It's early afternoon in a working-class Toronto neighbourhood and a community centre called St. Christopher House is packed to the rafters.
There's a room full of Alzheimer patients being cared for while their spouses take an hour to shop. Down the hall, several tattoo-covered dudes are being taught basic computer skills.
And in a classroom, a crowd of recent immigrants are learning the mysteries of filling out Canadian government form. At the back of this room, Bank of Montreal chief executive officer Bill Downe is sitting quietly, taking in the finer points of applying for a social insurance card.
Mr. Downe is about to take on the high-profile challenge of leading the United Way's annual fund raising drive. He's rolled up his sleeves, taken off his tie and sat in on this session to learn just where the city's biggest charity spends its money.
As the lesson ends, a United Way official introduces the CEO to the crowd. A middle-aged fellow promptly stands up, whips out his wallet, and says: "Hey, you're at Bank of Montreal, I'm at Bank of Montreal too." And he shows Mr. Downe his debit card.
The banker is chuffed. The rest of the group is in awe. In a community where SIN numbers are novel, owning a bank card is an enormous achievement.
These, clearly, are not Mr. Downe's usual stomping grounds. BMO's boss already faces a host of business challenges this year, as he pilots a major bank through economic storms. To that load, he's gladly shouldered the additional burden of helping Toronto's least fortunate with a fund-raising drive that formally kicks off today.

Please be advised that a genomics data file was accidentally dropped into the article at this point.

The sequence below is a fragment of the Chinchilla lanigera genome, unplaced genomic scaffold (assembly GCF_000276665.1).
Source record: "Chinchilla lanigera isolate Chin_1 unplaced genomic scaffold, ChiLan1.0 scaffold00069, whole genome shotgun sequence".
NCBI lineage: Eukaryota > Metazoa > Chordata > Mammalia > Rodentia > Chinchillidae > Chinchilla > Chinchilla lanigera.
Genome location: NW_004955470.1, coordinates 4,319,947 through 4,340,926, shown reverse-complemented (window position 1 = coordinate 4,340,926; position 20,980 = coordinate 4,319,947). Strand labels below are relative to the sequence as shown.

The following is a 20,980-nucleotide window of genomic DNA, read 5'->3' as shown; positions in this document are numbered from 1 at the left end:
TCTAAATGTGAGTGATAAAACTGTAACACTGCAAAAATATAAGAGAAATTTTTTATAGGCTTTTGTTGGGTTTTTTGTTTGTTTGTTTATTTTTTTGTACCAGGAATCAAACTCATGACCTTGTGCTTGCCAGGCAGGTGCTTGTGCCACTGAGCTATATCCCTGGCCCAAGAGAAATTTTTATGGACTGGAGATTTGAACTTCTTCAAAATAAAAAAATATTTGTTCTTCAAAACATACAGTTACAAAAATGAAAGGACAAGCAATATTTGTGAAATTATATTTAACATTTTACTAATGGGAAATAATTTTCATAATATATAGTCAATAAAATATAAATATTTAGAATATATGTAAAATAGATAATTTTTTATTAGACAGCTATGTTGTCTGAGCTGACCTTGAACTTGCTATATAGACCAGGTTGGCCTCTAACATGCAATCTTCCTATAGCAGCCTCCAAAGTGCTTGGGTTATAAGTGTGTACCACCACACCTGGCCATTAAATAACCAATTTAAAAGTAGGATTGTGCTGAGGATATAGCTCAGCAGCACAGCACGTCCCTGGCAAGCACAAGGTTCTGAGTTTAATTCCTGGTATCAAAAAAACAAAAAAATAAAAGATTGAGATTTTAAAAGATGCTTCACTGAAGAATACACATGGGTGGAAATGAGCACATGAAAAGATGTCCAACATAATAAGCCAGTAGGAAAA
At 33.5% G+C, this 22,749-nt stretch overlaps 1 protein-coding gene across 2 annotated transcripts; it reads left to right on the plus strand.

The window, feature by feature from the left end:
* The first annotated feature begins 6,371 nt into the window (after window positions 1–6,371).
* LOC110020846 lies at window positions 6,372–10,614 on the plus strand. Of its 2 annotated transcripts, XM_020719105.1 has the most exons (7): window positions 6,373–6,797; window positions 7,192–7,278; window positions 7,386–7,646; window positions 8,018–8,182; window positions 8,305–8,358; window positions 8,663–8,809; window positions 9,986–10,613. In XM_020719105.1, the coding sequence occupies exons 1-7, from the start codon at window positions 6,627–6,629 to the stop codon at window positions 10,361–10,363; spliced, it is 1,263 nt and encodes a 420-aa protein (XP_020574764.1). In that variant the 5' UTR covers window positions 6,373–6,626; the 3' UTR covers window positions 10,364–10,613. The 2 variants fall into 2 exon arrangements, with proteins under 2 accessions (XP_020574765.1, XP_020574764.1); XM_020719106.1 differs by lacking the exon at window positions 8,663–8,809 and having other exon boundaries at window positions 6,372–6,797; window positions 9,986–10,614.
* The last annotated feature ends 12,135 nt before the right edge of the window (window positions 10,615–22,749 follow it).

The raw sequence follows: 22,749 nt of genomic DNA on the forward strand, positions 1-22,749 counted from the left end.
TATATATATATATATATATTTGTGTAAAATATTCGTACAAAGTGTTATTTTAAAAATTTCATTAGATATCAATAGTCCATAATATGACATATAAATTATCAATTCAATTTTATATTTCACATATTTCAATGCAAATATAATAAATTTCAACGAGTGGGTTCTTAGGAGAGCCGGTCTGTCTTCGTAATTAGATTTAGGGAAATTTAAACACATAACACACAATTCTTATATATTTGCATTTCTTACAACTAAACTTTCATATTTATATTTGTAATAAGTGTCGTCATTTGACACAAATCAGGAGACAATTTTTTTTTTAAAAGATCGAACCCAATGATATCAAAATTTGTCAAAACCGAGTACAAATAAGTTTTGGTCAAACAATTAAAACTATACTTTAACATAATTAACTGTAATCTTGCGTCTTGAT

United Way officials doesn't want this story told, but last year's Toronto campaign featured a desperate last-minute blitz, as the agency strove to hit its $110-million target. Against a backdrop of ever-worsening economic news - Lehman Brothers collapsed just as the agency began pitching financial types - donations dried up. Arm-twisting played out on an city-wide scale. But even a flood of last-minute donations only translated into a $107-million outing. In a Bay Street community that views even charity events as competitions, last year's drive fell short.
Now Mr. Downe picks up the torch. As one would expect, the bank CEO is nothing if not methodical.
First, there's the tone of the pitch. On this front, a bank CEO who's faced his share of bad luck at BMO in recent years has caught a major break. The business world is feeling a whole lot better about itself right now than it did 12 months ago. That should translate into a more giving attitude, at a time when generosity is very much in demand.
"Even though it feels like the economy is on the way back, these people are still feeling the brunt of the downturn," says Mr. Downe. "They are still facing layoffs, still facing hardship, so the need for the United Way has never been more acute."
Mr. Downe wants to shift the emphasis from a big target number. Instead, he's telling absolutely everyone he meets that the United Way should garner every charity single dollar that's available. He wants the campaign to tap the full potential of the community.
Then there's the groundwork. Mr. Downe began rallying fellow executives to the cause last January, nine months before the formal kick off. He was relentless, and opportunitistic. John Tory, the former provincial Conservative leader and best-connected guy in town, found himself with more free time than anticipated. Mr. Downe promptly called the United Way veteran up for breakfast, and lured him back into the fold.
In the months prior to today's public launch, Mr. Downe has already been pitching wealthy individuals, the lawyers, the accountants, and corporate leaders. He's been telling the story of the Alzheimer families who get help, the computer-trained toughs and the immigrants who are learning the ropes in a new land, all courtesy of the United Way.
These are all good stories, and Mr. Downe will be telling them over and over again in coming weeks.Report Typo/Error